So although the place can be vibrant and dynamic, noise levels are manageable and aren’t a cause of disruption.   

In addition, coworking providers typically have phone booths or other private spaces for members who need extra privacy. This can be useful if you’re taking a phone call, joining a Zoom conference, or recording a podcast.

No wonder, an Entrepreneur feature labels coworking spaces as “productivity destinations.” 

As the article likewise points out:

“These collaborative environments ensure that gig workers, freelancers, and even remote employees can shut out the noise from the outside and establish a clear divide between work and home.”

#3. Coworking is only for IT professionals and tech startups

Of course, there’s no denying that coworking attracts IT and tech crowds. But to think that collaborative office space communities are exclusive to them is a mistake. 

Generally speaking, co working space customers are a mixed bag. Among the most common clients are:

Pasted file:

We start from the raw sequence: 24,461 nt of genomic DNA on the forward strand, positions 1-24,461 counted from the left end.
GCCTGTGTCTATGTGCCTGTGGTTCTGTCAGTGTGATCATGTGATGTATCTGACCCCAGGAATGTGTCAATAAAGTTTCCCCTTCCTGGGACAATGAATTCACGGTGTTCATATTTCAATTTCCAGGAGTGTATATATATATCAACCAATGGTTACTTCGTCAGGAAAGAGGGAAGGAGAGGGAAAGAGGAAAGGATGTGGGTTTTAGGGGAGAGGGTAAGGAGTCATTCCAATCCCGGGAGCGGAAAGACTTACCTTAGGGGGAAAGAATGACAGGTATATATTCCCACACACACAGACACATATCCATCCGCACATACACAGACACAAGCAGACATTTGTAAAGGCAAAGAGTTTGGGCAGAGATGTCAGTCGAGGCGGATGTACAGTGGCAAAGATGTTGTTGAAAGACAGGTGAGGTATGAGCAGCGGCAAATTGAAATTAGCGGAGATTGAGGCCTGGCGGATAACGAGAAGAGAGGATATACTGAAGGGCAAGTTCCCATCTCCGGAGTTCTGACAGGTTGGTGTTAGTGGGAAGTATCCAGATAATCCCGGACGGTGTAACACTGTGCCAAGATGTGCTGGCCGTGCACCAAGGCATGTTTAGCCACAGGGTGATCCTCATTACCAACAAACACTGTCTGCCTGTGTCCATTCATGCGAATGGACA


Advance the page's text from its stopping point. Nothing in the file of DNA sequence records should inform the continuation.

• remote employees
  • solopreneurs
  • digital nomads
  • freelancers
  • writers
  • vloggers
  • illustrators
  • podcasters
  • college students
  • event organizers
  • medical professionals
  • non-profit organization staff

Moreover, corporate teams may opt for available private office rentals offered by coworking providers. This is recommended for small and large groups who want to work in the same place without sharing it with others.

So yes, don’t think you’ll feel out of place even if you’re not from the tech industry. Bear in mind that today’s coworking communities are diverse and are often composed of professionals from various fields. Whatever your job, business, or background may be, you won’t have a hard time fitting in.

#4. Working from home is a better option

Another fallacy that some people believe is that working from home is better than coworking. While home-based work may be cost-effective, it also comes with its own challenges. 

To begin with, distraction can be a real issue. For example, you will need to take care of your children or pets. Plus doing home chores can be unavoidable at times, too.   

On top of that, staying at home limits your opportunities to expand your professional network.

Take it from Maria Trujillo, owner, founder, and CEO of Singapore-based Aqui Design.